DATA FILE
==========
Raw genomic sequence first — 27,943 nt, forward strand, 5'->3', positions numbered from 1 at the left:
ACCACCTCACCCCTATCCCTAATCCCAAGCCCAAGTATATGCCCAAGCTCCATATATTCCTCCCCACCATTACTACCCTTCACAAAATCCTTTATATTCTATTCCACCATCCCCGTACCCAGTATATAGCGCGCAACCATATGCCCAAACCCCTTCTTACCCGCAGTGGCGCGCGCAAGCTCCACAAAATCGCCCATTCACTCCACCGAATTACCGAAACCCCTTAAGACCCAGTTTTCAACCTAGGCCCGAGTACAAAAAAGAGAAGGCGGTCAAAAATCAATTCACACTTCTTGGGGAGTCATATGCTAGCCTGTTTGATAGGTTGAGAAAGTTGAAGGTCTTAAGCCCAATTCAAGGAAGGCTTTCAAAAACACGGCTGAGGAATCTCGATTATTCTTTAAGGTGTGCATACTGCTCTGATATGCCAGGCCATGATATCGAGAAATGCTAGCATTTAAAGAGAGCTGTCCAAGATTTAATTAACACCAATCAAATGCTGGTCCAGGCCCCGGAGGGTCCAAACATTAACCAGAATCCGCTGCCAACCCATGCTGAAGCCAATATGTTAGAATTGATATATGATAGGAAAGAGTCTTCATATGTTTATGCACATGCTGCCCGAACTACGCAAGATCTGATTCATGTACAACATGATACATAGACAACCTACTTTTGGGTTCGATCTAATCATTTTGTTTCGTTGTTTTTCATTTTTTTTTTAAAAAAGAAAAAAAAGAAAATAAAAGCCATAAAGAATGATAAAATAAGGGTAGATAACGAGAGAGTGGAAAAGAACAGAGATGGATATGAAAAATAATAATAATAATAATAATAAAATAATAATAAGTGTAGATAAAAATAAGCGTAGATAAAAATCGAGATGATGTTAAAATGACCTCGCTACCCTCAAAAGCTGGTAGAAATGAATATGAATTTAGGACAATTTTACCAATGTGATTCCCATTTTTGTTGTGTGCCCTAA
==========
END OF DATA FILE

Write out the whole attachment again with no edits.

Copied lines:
Raw genomic sequence first — 27,943 nt, forward strand, 5'->3', positions numbered from 1 at the left:
ACCACCTCACCCCTATCCCTAATCCCAAGCCCAAGTATATGCCCAAGCTCCATATATTCCTCCCCACCATTACTACCCTTCACAAAATCCTTTATATTCTATTCCACCATCCCCGTACCCAGTATATAGCGCGCAACCATATGCCCAAACCCCTTCTTACCCGCAGTGGCGCGCGCAAGCTCCACAAAATCGCCCATTCACTCCACCGAATTACCGAAACCCCTTAAGACCCAGTTTTCAACCTAGGCCCGAGTACAAAAAAGAGAAGGCGGTCAAAAATCAATTCACACTTCTTGGGGAGTCATATGCTAGCCTGTTTGATAGGTTGAGAAAGTTGAAGGTCTTAAGCCCAATTCAAGGAAGGCTTTCAAAAACACGGCTGAGGAATCTCGATTATTCTTTAAGGTGTGCATACTGCTCTGATATGCCAGGCCATGATATCGAGAAATGCTAGCATTTAAAGAGAGCTGTCCAAGATTTAATTAACACCAATCAAATGCTGGTCCAGGCCCCGGAGGGTCCAAACATTAACCAGAATCCGCTGCCAACCCATGCTGAAGCCAATATGTTAGAATTGATATATGATAGGAAAGAGTCTTCATATGTTTATGCACATGCTGCCCGAACTACGCAAGATCTGATTCATGTACAACATGATACATAGACAACCTACTTTTGGGTTCGATCTAATCATTTTGTTTCGTTGTTTTTCATTTTTTTTTTAAAAAAGAAAAAAAAGAAAATAAAAGCCATAAAGAATGATAAAATAAGGGTAGATAACGAGAGAGTGGAAAAGAACAGAGATGGATATGAAAAATAATAATAATAATAATAATAAAATAATAATAAGTGTAGATAAAAATAAGCGTAGATAAAAATCGAGATGATGTTAAAATGACCTCGCTACCCTCAAAAGCTGGTAGAAATGAATATGAATTTAGGACAATTTTACCAATGTGATTCCCATTTTTGTTGTGTGCCCTAA